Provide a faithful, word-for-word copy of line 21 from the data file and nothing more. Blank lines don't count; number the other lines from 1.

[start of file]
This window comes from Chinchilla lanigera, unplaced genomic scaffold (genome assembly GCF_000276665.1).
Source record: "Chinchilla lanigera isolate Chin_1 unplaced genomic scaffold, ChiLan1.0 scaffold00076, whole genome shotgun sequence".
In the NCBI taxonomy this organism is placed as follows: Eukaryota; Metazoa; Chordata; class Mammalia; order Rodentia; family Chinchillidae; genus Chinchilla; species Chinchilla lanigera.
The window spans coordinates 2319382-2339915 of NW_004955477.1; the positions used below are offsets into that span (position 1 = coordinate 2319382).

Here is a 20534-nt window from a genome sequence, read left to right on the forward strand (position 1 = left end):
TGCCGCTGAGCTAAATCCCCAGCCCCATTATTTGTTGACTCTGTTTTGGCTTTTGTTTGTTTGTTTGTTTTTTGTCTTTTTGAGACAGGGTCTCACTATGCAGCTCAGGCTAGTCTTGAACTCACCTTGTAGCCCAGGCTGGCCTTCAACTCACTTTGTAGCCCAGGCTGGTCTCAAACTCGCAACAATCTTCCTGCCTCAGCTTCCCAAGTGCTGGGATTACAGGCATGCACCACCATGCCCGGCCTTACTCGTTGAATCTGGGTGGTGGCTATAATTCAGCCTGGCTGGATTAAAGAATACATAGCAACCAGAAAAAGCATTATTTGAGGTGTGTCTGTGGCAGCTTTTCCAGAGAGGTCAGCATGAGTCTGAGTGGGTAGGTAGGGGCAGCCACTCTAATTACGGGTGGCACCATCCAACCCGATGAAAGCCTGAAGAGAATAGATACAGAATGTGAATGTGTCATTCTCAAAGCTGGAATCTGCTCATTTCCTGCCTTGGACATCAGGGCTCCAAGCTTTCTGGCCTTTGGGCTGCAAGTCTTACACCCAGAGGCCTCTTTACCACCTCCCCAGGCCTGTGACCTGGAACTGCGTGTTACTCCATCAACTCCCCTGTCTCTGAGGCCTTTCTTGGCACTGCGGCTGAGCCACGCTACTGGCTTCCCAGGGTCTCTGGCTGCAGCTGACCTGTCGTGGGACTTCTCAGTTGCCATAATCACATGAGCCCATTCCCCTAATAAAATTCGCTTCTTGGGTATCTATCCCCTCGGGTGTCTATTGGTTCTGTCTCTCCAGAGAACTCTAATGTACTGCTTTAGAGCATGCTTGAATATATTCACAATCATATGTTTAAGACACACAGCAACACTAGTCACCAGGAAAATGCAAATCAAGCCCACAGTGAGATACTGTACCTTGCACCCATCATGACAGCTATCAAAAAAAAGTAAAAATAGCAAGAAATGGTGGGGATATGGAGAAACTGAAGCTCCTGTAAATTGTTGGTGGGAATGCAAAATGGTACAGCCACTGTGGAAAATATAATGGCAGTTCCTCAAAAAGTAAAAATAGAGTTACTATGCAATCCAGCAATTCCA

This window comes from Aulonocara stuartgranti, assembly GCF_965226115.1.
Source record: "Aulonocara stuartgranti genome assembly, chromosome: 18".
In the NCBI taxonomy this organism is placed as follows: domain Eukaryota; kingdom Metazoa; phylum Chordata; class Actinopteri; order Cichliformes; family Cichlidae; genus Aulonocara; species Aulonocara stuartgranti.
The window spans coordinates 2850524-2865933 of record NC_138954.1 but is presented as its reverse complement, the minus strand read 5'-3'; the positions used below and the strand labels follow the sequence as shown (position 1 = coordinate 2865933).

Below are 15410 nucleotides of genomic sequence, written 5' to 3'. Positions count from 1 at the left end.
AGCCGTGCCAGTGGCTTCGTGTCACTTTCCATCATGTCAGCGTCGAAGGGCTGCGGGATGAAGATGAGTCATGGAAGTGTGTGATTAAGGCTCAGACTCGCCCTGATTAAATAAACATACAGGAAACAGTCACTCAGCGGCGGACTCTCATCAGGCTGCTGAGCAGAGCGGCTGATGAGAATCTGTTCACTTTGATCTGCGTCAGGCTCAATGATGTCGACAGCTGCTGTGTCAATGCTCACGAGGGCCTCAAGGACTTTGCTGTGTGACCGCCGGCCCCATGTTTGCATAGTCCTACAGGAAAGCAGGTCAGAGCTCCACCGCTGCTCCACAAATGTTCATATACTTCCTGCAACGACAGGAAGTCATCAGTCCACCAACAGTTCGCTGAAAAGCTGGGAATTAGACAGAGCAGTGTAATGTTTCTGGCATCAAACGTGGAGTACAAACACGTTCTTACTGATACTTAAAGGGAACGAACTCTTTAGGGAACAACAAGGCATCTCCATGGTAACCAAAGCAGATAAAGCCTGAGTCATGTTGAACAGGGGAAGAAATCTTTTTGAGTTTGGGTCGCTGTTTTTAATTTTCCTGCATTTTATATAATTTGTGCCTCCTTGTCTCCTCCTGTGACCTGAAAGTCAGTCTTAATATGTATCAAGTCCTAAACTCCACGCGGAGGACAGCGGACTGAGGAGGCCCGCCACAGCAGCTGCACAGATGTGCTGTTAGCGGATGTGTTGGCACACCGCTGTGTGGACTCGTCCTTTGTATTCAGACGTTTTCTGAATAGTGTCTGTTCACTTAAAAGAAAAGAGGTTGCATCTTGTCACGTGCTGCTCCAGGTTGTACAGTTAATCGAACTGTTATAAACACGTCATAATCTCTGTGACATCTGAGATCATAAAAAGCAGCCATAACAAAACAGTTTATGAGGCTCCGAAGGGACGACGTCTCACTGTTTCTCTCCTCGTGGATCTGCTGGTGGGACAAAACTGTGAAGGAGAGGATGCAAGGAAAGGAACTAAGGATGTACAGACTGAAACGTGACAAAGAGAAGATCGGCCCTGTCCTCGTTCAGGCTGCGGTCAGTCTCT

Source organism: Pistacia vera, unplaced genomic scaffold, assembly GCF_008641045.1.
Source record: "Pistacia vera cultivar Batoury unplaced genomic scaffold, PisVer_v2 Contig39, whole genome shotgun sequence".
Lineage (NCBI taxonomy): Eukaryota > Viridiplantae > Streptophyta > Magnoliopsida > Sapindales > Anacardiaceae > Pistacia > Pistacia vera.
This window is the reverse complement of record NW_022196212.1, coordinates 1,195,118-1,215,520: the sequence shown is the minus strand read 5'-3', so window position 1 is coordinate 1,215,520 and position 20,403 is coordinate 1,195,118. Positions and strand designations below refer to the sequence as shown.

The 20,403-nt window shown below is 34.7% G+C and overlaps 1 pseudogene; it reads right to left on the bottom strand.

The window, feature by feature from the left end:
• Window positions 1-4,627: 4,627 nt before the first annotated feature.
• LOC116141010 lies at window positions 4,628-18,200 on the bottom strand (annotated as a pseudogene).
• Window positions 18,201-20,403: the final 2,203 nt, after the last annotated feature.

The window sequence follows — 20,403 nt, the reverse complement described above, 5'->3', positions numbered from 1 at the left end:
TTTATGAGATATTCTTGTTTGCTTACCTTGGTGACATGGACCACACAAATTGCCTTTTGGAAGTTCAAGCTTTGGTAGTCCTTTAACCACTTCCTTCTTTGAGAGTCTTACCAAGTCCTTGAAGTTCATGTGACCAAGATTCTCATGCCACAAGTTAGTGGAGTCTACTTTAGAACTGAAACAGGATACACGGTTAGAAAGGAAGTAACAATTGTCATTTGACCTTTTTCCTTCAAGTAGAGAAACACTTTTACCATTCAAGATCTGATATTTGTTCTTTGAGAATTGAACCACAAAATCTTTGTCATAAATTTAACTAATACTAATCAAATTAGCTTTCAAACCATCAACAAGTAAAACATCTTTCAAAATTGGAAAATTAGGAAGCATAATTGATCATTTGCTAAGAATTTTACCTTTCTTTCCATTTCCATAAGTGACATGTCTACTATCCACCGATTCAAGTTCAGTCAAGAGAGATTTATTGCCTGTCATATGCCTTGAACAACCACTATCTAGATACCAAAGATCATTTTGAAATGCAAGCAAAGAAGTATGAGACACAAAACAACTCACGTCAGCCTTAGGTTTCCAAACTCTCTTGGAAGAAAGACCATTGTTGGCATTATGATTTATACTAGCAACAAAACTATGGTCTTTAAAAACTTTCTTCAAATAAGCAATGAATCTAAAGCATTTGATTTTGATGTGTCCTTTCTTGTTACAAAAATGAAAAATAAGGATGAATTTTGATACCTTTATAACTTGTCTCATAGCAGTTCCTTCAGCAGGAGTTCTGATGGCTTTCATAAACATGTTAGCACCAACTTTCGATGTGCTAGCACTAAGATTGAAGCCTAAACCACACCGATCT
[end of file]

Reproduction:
• Window positions 18,201-20,403: the final 2,203 nt, after the last annotated feature.